Classification: Kinase Inhibitor
Ruxolitinib is a type of targeted therapy called a kinase inhibitor. This means it works by targeting receptors present on the cancer cells. Ruxolitinib targets Janus Associated Kinases, JAK1 and JAK2, which regulate cytokines and growth factors that are important for blood cell formation and immune function.
How to Take Ruxolitinib
Ruxolitinib comes in a tablet form in multiple dosage strengths. It is typically taken twice a day, with or without food. The exact dose is based on your platelet count. Your blood counts will be monitored closely while on therapy and your dose will be adjusted based on the platelet count. If you miss a dose, do not take an additional dose to make up for the missed dose and take your next dose as scheduled. Do not stop taking this medication abruptly without talking with your provider as the dose may need to be tapered.
The blood levels of this medication can be affected by certain foods and medications, so they should be avoided. These include: grapefruit, grapefruit juice, ketoconazole, rifampin, St. Johns Wort and many anti-fungal medications. Be sure to tell your healthcare provider about all medications and supplements you take.
Storage and Handling
Store this medication at room temperature in the original container. If you prefer to use a pillbox, discuss this with your oncology pharmacist. Ask your oncology team where to return any unused medication for disposal. Do not flush down the toilet or throw in the trash.
Where do I get this medication?
Ruxolitinib is available through select specialty pharmacies. Your oncology team will work with your prescription drug plan to identify an in-network specialty pharmacy for distribution of this medication and shipment to the oncology clinic or directly to your home.
This medication may be covered under your prescription drug plan. Patient assistance may be available to qualifying individuals without prescription drug coverage. Co-pay cards, which reduce the patient co-pay responsibility for eligible, commercially (non-government sponsored) insured patients, are also available. Your care team can help you find these resources, if they are available.
Possible Side Effects of Ruxolitinib
Below are some of the possible side effects and suggestions for dealing with them. Be sure to tell your oncology team if you are experiencing any of these problems.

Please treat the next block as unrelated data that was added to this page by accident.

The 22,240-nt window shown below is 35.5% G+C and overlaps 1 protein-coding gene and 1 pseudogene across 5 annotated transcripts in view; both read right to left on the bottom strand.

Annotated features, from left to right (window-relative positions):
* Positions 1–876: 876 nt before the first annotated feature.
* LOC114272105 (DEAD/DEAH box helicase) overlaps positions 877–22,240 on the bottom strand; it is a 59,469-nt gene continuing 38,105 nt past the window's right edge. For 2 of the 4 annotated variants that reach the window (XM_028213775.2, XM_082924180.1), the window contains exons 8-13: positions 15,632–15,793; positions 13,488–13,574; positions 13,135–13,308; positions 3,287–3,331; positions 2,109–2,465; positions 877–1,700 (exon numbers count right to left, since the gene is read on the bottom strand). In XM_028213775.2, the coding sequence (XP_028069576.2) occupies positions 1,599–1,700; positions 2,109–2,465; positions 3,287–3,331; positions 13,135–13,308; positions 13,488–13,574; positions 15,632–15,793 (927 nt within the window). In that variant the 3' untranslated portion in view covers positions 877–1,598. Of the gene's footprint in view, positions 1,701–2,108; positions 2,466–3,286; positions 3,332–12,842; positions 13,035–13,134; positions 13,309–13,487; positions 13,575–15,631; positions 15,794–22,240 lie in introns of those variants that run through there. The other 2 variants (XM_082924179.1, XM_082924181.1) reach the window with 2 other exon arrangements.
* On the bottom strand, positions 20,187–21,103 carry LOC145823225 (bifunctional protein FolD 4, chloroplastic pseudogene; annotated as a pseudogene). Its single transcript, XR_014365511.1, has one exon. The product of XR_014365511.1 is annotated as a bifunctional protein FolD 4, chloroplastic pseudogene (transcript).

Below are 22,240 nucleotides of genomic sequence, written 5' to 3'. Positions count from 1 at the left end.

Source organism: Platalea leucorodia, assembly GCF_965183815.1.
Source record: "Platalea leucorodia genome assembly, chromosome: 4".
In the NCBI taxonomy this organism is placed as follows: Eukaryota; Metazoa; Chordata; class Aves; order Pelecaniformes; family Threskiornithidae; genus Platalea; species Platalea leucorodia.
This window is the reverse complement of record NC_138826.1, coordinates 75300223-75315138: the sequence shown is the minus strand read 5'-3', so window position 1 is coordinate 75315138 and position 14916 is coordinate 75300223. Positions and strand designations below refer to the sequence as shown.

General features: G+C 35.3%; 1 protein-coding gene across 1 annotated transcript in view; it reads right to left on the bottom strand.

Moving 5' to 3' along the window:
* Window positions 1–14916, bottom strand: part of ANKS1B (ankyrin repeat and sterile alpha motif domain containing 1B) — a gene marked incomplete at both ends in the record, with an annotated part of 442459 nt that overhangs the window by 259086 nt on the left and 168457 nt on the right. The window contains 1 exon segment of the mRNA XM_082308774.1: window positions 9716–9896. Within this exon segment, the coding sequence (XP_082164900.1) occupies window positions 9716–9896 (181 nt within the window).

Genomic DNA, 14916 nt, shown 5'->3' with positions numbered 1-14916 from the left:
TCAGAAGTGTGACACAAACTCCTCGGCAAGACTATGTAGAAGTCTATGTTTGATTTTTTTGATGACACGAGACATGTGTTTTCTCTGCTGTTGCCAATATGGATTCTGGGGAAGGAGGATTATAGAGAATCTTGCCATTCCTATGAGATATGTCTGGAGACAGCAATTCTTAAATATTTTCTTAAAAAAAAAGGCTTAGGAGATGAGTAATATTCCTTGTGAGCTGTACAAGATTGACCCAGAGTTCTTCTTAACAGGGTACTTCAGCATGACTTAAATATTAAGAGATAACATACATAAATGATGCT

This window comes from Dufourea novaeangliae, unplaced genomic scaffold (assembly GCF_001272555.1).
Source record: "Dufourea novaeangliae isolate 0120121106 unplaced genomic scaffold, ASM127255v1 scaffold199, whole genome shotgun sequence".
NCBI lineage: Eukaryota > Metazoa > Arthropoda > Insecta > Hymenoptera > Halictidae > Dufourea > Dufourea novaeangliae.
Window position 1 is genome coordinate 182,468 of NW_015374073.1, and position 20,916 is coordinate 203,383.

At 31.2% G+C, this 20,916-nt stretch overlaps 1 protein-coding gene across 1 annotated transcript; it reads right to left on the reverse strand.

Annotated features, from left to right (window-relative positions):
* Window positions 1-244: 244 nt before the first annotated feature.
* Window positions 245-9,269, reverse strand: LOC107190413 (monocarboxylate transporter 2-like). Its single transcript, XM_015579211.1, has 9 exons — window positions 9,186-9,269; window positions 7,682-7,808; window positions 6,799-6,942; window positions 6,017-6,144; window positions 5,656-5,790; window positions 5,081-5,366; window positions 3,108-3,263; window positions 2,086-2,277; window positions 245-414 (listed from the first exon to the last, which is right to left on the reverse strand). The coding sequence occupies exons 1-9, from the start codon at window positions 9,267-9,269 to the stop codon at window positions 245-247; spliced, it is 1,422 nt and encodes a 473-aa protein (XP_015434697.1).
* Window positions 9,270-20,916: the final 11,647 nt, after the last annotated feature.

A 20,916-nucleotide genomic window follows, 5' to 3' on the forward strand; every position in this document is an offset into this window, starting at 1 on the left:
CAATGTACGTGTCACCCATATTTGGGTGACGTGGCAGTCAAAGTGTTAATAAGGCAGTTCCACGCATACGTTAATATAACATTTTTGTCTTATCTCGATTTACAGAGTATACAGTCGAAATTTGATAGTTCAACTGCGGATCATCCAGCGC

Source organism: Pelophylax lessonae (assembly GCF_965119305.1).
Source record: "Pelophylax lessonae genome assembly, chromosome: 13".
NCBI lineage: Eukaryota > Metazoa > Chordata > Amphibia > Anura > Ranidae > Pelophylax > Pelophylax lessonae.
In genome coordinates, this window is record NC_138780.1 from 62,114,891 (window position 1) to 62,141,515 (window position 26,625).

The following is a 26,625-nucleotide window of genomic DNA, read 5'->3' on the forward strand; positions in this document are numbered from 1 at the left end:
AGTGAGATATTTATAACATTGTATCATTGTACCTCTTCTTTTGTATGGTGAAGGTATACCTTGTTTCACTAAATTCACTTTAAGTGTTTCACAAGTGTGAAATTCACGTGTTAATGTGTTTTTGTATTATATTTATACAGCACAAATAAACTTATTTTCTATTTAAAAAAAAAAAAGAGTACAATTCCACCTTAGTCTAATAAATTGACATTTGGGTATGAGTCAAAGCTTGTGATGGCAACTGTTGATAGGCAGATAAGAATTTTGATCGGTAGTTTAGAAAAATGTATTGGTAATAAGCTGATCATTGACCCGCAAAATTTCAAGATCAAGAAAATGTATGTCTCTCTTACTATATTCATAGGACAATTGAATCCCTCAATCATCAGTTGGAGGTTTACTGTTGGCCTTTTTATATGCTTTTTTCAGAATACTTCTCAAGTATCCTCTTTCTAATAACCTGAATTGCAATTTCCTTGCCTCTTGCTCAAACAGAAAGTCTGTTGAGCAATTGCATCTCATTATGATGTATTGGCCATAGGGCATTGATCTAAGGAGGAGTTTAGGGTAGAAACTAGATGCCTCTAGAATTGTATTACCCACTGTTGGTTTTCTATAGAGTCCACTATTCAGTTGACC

Low White Blood Cell Count (Leukopenia or Neutropenia)
White blood cells (WBC) are important for fighting infection. While receiving treatment, your WBC count can drop, putting you at a higher risk of getting an infection. You should let your doctor or nurse know right away if you have a fever (temperature greater than 100.4), sore throat or cold, shortness of breath, cough, burning with urination, or a sore that doesn't heal.
Tips to preventing infection:
Low Red Blood Cell Count (Anemia)
Your red blood cells are responsible for carrying oxygen to the tissues in your body. When the red cell count is low, you may feel tired or weak. You should let your doctor or nurse know if you experience any shortness of breath, difficulty breathing or pain in your chest. If the count gets too low, you may receive a blood transfusion.
Low Platelet Count (Thrombocytopenia)
Platelets help your blood clot, so when the count is low you are at a higher risk of bleeding. Let your doctor or nurse know if you have any excess bruising or bleeding, including nose bleeds, bleeding gums or blood in your urine or stool. If the platelet count becomes too low, you may receive a transfusion of platelets.
Infections Unrelated to White Blood Cell Count
Taking this medication can make you more susceptible to infections. You should report any symptoms of infection to your healthcare provider right away, including:
The following infections have been reported in studies, so you should be aware of these symptoms:
Other Side Effects
In studies, patients reported headaches, bruising and dizziness. Please report any of these side effects to your care provider.
Some people who take ruxolitinib have developed certain types of non-melanoma skin cancers. Monitor your skin and notify your care provider of any changes.
Exposure of an unborn child to this medication could cause birth defects, so you should not become pregnant or father a child while on this medication. Effective birth control is necessary during treatment. Even if your menstrual cycle stops or you believe you are not producing sperm, you could still be fertile and conceive. You should consult with your healthcare team before breastfeeding while receiving this medication.
OncoLink is designed for educational purposes only and is not engaged in rendering medical advice or professional services. The information provided through OncoLink should not be used for diagnosing or treating a health problem or a disease. It is not a substitute for professional care. If you have or suspect you may have a health problem or have questions or concerns about the medication that you have been prescribed, you should consult your health care provider.
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